HKEY_CLASSES_ROOT\DesktopBackground

Under this key, you can see both entries that appear on the shell extension menu;

The problem with this key is, its owned by the TrustedInstaller account, and by default administrators cannot modify it. To modify this  key and hide this menu from users (but maintain it for administators) please follow the below steps.

Please note, any hotfixes from microsoft may remove your hard work, so be prepared to redo this work if Microsoft decide to work with this key in future.

  1. Take a backup of this key, you’ll thank me if you get it wrong!
  2. Browse down to desktopbackground\shell\display
  3. right click this key, choose permissions, click advanced then owner
  4. Select administrators from the list, then choose “Apply”.
  5. browse to the permissions tab and remove the “users” group.
  6. Click “apply”, then “ok”.
  7. The “screen resolution” menu should now disappear from any current and future sessions.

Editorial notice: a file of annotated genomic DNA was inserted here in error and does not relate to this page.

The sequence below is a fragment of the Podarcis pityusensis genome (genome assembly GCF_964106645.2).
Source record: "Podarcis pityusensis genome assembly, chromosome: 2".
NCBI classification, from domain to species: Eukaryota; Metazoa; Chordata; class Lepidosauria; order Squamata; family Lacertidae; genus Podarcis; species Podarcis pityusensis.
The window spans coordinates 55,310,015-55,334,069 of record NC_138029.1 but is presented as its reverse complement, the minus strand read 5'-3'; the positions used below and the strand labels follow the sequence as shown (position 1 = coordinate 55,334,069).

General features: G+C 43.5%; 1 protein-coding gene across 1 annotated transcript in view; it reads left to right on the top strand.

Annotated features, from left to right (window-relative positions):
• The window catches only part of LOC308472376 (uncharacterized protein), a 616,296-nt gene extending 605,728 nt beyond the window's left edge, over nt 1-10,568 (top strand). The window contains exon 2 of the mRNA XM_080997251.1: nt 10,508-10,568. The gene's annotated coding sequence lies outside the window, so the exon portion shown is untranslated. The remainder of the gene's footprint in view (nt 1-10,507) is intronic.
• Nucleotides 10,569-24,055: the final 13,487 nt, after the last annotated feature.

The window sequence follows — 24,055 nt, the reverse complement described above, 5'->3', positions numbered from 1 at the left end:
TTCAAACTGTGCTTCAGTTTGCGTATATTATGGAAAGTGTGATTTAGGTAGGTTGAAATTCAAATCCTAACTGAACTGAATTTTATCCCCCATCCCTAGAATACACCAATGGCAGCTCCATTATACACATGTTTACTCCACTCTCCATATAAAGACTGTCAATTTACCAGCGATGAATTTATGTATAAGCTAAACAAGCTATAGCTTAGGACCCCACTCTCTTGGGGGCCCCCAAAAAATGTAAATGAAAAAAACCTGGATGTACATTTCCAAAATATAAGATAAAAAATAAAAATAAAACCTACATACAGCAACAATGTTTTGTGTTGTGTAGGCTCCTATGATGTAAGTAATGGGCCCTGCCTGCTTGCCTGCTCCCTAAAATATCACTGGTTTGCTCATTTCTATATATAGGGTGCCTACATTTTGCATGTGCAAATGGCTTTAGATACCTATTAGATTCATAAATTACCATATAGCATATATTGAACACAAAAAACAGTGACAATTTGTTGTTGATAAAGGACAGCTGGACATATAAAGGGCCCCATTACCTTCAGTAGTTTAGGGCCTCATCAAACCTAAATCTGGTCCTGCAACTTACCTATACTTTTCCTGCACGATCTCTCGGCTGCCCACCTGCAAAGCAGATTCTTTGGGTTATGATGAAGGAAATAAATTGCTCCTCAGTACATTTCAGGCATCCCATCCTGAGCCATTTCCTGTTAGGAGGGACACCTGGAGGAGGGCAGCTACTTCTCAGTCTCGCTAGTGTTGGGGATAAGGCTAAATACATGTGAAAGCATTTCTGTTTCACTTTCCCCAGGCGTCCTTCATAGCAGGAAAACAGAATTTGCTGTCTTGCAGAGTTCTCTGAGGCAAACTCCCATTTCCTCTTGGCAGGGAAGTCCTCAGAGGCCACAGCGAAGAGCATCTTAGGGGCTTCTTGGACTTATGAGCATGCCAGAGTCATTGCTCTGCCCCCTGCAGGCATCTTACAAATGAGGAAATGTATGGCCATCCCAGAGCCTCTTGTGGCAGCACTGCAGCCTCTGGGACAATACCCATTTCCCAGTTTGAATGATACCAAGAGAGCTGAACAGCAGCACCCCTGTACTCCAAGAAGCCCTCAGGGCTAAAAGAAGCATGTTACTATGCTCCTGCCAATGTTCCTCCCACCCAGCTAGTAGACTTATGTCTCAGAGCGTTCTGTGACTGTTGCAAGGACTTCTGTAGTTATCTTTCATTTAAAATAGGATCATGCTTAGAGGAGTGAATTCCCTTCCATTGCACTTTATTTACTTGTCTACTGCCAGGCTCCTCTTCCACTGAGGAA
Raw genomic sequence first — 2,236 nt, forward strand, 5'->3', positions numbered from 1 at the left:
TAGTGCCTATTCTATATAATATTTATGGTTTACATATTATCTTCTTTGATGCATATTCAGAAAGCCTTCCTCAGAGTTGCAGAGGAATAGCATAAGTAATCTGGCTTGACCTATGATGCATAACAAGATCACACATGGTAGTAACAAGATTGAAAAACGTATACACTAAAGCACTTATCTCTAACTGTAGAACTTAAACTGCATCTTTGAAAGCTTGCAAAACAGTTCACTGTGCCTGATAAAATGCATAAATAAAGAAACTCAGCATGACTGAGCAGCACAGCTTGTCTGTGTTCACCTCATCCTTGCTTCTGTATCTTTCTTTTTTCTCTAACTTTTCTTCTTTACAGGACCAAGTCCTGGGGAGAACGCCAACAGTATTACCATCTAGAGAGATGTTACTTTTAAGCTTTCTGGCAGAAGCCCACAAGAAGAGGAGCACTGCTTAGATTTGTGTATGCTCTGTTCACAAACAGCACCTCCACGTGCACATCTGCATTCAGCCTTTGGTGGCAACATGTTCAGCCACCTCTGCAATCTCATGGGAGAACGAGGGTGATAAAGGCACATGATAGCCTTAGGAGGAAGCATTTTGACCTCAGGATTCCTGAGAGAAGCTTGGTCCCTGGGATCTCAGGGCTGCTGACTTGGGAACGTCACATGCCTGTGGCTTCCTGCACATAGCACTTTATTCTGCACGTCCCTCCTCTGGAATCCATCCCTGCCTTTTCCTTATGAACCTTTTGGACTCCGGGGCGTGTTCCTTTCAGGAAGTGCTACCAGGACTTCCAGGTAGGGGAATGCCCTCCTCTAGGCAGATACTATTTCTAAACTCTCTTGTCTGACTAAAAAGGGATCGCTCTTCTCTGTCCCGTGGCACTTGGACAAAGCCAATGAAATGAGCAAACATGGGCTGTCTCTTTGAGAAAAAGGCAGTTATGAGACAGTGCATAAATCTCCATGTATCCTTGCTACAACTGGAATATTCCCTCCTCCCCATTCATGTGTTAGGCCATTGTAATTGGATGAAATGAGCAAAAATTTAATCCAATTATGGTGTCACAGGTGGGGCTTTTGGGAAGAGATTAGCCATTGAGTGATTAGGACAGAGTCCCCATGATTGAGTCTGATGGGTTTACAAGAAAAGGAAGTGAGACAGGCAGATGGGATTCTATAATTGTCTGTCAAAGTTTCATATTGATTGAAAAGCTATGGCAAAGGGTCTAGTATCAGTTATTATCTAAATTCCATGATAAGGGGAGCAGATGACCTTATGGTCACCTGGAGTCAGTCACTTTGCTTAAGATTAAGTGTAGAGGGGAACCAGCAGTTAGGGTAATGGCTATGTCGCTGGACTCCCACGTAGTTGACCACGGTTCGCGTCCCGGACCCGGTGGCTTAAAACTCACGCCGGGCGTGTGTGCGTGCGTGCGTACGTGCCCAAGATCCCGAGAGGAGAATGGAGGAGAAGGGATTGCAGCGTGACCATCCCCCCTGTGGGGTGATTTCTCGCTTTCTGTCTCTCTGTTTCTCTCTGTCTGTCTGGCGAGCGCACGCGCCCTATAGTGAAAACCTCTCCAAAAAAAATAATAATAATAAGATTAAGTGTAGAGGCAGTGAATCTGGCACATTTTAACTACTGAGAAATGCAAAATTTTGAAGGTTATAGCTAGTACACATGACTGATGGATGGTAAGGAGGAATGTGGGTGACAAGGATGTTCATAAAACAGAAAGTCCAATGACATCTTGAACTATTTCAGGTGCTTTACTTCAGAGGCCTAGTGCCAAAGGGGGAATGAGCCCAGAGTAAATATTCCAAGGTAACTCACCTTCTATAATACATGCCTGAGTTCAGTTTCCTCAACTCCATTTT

8. Repeat step 2 to 8 on DesktopBackground\Shell\Personalize.
  9. Tada! go grab a coffee to celebrate your domination over the windows operating system.

And that’s it, you should now have a lean, clean and  error free shell extension menu when right clicking on the desktop.

Pedantic, begrudging scripters note:

Now if you’re a pedantic scripting so and so like me, you wont be satisfied to leave this job as a manual task. And despite spending more time than I’d like to admit, I couldn’t perform this work in powershell despite what I tried. Luckily the task was extremely easy to do with Helge Klein‘s setacl program.

Below is an example of a script to achieve this:

setacl.exe -on HKLM\software\classes\DesktopBackground -ot reg -actn setprot -op dacl:p_nc;sacl:p_nc -rec yes

SetACL.exe -on HKLM\software\classes\DesktopBackground -ot reg -actn ace -ace “n:system;p:read” -ace “n:administrators;p:read” -actn clear -clr “dacl,sacl” -actn rstchldrn -rst “dacl,sacl” -rec yes